Home of 2030 | Competition

Sector: Residential

Location: Undisclosed

Status: Competition entry

Our approach to this RIBA competition brief was to develop a housing concept that would put people and community at it’s heart, with a focus on healthy living, sustainable design and deliverable construction.  The aim of the project is to tackle the key challenges that face our society moving forwards and to show how innovative housing design can be developed at scale to provide affordable, attractive, low carbon homes than can adapt to the future needs of those who live there.

One of the key drivers behind our response to the brief is to create a sense of place and a sense of community.  The focus of our design philosophy is borne out of the needs of the residents and the proposed concept is for inclusive living that can adapt to different user groups, providing all residents with easy access to communal space and shared facilities.

This approach will help engender a strong sense of community cohesion within any given development, creating outdoor space for social interactions between different households.  These interactions will assist with overall health and well-being and offer opportunities for stronger relationships to develop between neighbours, with support for those in times of need.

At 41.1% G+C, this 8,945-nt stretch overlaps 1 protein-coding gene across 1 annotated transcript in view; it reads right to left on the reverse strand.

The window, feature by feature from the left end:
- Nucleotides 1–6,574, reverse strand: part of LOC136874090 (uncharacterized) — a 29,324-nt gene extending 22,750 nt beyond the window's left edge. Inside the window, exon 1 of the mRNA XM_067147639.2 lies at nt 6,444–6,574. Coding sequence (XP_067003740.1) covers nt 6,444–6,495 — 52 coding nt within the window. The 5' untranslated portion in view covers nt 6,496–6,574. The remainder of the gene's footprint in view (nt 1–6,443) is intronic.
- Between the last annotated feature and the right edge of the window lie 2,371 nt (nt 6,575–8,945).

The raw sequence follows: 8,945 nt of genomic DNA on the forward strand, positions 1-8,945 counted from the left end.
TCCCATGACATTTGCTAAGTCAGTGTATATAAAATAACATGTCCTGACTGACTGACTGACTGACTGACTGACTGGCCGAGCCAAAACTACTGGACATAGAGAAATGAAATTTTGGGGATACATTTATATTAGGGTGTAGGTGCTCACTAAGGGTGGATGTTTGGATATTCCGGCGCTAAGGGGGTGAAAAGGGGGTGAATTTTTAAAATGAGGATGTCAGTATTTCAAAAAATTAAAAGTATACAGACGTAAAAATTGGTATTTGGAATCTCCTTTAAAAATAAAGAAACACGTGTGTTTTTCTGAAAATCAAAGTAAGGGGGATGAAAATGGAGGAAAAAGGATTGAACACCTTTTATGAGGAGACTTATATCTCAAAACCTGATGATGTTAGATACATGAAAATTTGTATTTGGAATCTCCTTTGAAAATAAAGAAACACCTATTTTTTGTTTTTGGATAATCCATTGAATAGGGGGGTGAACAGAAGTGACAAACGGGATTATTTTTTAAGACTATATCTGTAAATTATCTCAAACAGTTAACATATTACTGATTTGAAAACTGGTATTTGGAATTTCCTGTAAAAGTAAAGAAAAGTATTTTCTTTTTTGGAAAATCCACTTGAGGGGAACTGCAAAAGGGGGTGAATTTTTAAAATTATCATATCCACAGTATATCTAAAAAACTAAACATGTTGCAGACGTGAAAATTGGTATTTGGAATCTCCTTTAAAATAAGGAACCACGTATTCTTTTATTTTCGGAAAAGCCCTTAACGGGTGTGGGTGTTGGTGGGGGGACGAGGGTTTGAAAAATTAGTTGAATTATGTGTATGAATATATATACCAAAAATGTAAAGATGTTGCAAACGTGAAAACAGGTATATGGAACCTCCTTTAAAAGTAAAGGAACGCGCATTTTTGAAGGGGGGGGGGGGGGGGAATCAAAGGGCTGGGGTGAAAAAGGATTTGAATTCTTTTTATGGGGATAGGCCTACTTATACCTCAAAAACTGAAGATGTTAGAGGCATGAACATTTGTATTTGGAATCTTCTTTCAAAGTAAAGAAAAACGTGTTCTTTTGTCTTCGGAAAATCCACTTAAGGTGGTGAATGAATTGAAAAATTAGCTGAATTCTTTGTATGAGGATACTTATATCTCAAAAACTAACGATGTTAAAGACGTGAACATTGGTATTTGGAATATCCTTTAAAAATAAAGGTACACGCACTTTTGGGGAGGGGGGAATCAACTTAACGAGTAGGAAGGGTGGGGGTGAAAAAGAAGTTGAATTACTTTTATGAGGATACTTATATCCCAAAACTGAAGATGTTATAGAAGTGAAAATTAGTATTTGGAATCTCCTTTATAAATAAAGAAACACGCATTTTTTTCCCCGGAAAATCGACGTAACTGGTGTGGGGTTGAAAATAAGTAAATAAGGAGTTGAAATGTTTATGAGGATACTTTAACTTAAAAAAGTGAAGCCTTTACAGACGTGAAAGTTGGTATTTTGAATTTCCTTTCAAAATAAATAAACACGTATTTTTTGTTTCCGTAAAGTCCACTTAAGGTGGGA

The modular cross-laminated timber (CLT) construction allows for a variety of different internal layouts to be created without structural alterations in the design, meaning that different typologies can easily be created within a simple shell made up of a series of pre-fabricated timber modules.  The arrangement of homes across a site can be configured in numerous different ways to suit the context, location and market trends at the time of construction.  These configurations could include courtyard developments, terraced housing and back-to-back layouts with density varying from medium to high as needed.

The design of the houses is centred around a fabric first approach to energy efficiency, utilising modular CLT construction to provide a sustainable alternative to high energy, polluting materials.  The benefits of this approach include high levels of air tightness, a factory quality finish and a reduction in the construction programme.  In addition it has the passive advantage of using timber to build a house that creates a long term carbon store.  If applied at scale, this method of construction has the potential to be both cost effective and good for the environment.